An interesting paper by Colleen Honigsberg, Sharon Katz (both at Columbia) and Gil Sadka (Univ. of Texas at Dallas) in the November 2014 issue of the Journal of Law & Economics (available here) looks at differences in debt contract terms based on the state’s contract law which governs the debt contract. A number of papers have studied factors affecting the use of various types of covenants and contract terms for debt agreements, but none previously have accounted for variation in state contract laws. Below is the abstract:
This paper examines the relationship between debt contracts and state contract law. We first develop an index to evaluate whether each state’s law is favorable or unfavorable to lenders. We then analyze how the contract terms, the frequency of covenant violations, and the repercussions of covenant violations vary across states. We find that cash collateral is most likely to be used when the contract is governed by law that is favorable to debtors and that out-of-state borrowers who use favorable law pay higher yield spreads. In addition, when the law is favorable to lenders, there are significantly fewer covenant violations, and the repercussions of covenant violations—measured as changes in the borrower’s investment policy—are more severe. We also compare the characteristics of relevant parties across states, and the results provide support for the theory that there is a market for contracts similar to the market for incorporations.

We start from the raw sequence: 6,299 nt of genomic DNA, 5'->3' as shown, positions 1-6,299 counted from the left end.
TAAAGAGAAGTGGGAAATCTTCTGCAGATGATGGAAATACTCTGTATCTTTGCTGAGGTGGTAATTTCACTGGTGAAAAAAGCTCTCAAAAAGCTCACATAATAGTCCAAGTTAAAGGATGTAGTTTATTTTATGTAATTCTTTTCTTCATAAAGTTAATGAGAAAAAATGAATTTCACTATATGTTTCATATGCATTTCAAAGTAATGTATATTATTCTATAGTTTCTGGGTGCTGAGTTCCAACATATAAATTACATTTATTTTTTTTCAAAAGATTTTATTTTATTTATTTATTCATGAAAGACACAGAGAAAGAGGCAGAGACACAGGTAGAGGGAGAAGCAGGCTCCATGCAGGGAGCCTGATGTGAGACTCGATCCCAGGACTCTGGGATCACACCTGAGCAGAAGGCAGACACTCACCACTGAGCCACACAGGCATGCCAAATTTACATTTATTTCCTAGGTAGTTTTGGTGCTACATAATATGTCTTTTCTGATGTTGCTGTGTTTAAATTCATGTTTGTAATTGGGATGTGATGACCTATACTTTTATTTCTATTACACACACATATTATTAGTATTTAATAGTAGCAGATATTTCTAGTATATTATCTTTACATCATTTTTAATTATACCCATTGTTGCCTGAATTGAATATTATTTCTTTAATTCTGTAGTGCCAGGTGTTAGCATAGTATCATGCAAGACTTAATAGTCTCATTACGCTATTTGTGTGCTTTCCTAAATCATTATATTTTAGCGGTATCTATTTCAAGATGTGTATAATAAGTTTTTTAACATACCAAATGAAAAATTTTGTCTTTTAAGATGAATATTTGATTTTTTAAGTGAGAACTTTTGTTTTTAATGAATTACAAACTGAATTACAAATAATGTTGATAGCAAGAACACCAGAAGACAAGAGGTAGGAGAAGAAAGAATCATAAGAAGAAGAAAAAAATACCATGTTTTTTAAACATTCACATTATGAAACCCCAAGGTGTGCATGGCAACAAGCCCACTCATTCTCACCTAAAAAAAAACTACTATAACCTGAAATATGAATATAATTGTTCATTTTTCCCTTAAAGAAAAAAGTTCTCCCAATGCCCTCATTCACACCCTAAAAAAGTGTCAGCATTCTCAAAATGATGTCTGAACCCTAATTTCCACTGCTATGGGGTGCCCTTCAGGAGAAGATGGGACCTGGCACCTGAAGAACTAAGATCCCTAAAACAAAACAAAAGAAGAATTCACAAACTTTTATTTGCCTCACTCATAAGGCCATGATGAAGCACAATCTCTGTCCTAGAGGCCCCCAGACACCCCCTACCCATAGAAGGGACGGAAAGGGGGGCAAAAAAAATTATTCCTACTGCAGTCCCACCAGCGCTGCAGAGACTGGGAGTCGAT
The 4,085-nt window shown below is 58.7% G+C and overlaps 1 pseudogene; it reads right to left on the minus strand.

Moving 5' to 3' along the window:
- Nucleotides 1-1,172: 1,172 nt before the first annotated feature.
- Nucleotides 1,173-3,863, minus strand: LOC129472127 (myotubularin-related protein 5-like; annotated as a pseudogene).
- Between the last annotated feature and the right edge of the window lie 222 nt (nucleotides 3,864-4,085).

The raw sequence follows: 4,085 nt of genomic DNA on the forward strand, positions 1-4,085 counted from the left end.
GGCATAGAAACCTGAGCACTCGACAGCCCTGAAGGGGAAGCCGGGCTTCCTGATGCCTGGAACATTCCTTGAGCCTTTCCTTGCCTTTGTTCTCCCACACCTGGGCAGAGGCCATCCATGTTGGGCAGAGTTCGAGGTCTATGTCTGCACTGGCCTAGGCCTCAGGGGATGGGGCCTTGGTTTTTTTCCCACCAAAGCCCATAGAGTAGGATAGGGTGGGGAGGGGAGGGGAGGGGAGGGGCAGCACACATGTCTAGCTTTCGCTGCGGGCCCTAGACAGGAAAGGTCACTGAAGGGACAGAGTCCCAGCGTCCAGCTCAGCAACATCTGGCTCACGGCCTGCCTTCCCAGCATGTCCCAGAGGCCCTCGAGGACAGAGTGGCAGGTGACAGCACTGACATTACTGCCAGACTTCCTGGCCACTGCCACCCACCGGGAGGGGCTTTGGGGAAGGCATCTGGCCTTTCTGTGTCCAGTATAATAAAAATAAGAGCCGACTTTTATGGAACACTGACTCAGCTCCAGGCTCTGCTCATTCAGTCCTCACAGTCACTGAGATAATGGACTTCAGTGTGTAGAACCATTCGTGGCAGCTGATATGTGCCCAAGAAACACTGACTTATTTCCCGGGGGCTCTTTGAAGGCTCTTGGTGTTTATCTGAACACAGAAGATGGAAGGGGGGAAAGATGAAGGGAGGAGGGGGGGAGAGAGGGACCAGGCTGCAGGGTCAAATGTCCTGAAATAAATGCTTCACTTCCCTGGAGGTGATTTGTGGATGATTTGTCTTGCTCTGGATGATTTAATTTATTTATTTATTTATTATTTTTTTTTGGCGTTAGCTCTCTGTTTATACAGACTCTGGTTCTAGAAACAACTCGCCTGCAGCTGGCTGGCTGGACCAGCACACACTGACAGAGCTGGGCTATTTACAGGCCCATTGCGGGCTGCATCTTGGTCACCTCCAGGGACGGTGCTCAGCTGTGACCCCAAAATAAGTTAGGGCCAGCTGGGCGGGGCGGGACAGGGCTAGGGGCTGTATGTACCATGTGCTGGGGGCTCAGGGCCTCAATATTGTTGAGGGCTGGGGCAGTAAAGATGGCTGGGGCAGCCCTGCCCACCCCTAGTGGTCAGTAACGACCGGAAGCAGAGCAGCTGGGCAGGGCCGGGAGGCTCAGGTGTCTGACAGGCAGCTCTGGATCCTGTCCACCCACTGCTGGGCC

Roger Blair and Francine Lafontaine have a new paper out on “Formula Pricing and Profit Sharing in Inter-Firm Contracts” (here). They explore the use of profit-sharing contracts for vertical relationships, particularly the case of successive monopoly or the double-marginalization problem. Naturally, their focus is on franchise relations. The abstract follows:
Ronald Coase viewed transaction cost minimization as a central goal of contracting and organizational decisions. We discuss how a solution to the traditional successive monopoly problem that has not been discussed in the literature can economize on such costs. Specifically, we show that when we allow for profit sharing between upstream and downstream firms, a simple formula pricing contract can be used to generate the vertically integrated level of profits. This simple contract, empirically, would take the form of the standard linear wholesale price contracts that are ubiquitous in vertical contexts, even those where we might expect successive monopoly to be an issue. We discuss the advantages of the proposed contract from a transaction cost perspective. We also discuss some of its limitations, in particular the likelihood of misrepresentation of costs, and ways in which such misrepresentation might be addressed in the contract.